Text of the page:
Fentanyl is found under the brand names of Fentora, Sublimaze, Instanyl, Duragesic, Abstral and others. On the street it is called China White, Apache, TNT, goodfella and other names. Fentanyl was first synthesized by Dr. Paul Janssen in 1960 from which other Fentanyl anologues have been developed for medical use. It was historically used to treat chronic breakthrough pain and used in pre-procedures for pain relief and as an anesthetic when combined with benzodiazepines. In the mid 1990's Fentanyl was introduced into wide spread palliative use with the Duragesic patch. In the 2000's other prescription forms appeared such as the Actiq lollipop and the Fentrorabuccal tablets. The Duragesic transdermal patches are now the most widely used synthetic opioids in clinical practices.Without medical prescription Fentanyl is classed a Schedule II substance in the United States of America.
Fentanyl is a synthetic narcotic opiate analgesic with a rapidly felt effect for short duration. Fentanyl is approximately 100 times stronger than morphine. Fentanyl works by binding to the body's opiate receptors especially in areas of the brain which regulate pain and emotions. The binding boosts dopamine levels creating the sensations of euphoria and relaxation. Fentanyl has the systematic name of, N-(1-(2-phenylethyl)-4-piperidinyl)-N-phenylpropanamide. The chemical formula for Fentanyl is C22H28N2O.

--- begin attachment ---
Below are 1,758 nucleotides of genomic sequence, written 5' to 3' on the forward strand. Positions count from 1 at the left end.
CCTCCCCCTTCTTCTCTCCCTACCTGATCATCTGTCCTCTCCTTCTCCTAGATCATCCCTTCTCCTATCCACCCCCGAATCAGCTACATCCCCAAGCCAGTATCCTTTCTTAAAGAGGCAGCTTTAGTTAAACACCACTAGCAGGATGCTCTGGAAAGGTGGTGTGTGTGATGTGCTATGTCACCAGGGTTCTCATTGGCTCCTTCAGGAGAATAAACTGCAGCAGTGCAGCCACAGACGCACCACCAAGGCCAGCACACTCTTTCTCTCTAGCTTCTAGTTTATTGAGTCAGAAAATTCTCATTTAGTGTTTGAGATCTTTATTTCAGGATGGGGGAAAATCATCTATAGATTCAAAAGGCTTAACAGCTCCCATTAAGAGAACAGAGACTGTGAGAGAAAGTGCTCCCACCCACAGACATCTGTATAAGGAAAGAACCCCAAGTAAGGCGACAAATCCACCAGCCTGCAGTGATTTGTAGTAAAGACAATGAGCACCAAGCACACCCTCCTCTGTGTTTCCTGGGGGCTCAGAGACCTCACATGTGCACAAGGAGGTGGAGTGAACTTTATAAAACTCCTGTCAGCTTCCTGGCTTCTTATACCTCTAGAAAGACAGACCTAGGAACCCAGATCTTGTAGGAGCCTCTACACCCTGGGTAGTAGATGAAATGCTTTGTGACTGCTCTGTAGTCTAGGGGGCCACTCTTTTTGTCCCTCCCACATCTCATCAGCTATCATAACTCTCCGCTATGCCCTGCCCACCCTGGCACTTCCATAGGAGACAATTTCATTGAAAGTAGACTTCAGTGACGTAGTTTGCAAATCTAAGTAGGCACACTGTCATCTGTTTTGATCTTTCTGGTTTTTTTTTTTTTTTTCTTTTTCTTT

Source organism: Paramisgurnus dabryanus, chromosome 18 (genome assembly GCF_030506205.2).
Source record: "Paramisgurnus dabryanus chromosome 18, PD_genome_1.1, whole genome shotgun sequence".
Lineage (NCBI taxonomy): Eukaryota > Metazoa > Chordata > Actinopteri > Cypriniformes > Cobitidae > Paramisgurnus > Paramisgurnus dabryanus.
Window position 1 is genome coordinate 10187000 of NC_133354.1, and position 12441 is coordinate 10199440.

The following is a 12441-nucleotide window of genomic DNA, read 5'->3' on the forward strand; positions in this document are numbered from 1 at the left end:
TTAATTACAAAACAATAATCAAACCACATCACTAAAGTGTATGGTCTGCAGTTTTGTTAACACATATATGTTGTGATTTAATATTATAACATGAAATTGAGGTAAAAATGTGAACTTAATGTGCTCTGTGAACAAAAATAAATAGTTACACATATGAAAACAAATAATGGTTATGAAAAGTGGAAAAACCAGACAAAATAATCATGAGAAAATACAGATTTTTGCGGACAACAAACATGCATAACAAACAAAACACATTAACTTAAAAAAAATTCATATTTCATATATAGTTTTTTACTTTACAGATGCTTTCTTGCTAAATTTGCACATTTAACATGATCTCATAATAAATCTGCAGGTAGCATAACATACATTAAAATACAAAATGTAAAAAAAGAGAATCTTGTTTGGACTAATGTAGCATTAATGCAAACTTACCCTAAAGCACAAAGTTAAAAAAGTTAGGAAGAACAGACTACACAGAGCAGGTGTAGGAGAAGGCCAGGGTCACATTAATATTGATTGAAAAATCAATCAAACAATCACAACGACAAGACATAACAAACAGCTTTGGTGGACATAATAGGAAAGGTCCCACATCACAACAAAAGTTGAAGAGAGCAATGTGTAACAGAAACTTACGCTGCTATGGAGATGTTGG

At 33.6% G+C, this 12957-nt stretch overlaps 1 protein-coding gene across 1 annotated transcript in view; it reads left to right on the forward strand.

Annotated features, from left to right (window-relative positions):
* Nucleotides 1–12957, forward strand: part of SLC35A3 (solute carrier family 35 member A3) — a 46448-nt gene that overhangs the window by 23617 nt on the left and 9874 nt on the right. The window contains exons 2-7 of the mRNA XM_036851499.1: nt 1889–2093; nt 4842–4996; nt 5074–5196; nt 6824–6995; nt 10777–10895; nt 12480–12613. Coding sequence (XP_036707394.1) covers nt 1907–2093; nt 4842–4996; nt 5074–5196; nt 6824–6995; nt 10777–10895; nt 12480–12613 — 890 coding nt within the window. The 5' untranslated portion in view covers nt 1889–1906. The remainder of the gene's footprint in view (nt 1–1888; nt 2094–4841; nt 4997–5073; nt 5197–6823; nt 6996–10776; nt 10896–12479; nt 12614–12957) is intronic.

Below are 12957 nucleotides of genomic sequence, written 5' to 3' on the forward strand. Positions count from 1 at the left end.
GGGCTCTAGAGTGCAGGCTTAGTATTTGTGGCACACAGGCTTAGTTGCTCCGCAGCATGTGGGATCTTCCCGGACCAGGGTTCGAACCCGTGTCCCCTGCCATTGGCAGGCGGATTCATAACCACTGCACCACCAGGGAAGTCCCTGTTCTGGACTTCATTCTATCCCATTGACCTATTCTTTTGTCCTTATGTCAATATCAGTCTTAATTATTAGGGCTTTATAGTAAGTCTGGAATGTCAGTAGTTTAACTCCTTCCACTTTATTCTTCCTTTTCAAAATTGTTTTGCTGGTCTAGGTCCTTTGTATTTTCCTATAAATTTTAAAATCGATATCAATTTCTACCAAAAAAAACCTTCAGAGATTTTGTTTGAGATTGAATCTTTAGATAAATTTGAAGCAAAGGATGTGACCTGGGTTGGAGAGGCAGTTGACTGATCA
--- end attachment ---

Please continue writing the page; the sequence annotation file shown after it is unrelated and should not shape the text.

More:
In a pharmacy, depending on strength, Fentanyl costs around $10 to 30 per unit. On the street Fentanyl is often sold as heroin or mixed with heroin and cocaine. By itself however, like in patch form, it costs around $15 to $40 per unit, again depending on strength.
Recreational users of Fentanyl use it for the sedative opiate effects of relaxation and euphoria.
Side effects of Fentanyl include:
- Respiratory depression
- Possible insomnia
- Slowed reactions
- Loss of appetite
Risk of over-dose of Fentanyl is increased when combined with alcohol or other drugs.
Symptoms of Fentanyl use are:
- Extreme weakness/dizziness
- Pinpoint pupils
- Cold and clammy skin
- Weak pulse
- Possible respiratory arrest
Continuous use or abuse of Fentanyl can cause increased tolerance and lead to addiction. People who get an addiction to Fentanyl have a compulsive need for the drug and find it hardto cut down or stop usage. Addicts' lives become completely orientated around spending more time obtaining and using the drug. Fentanyl addiction can result in a complete collapse of one's social and professional life as their addiction becomes their priority.
Quitting Fentanyl abruptly can lead to severe withdrawal symptoms including:
- Muscles aches
- Back and joint pain
- Rapid heart rate and breathing
If Fentanyl was prescribed by your doctor, you should consult your doctor if you are having any of the symptoms above. It is recommended to try to avoid these withdrawals by slowly decreasing dosage you are taking eventually leading to abstinence.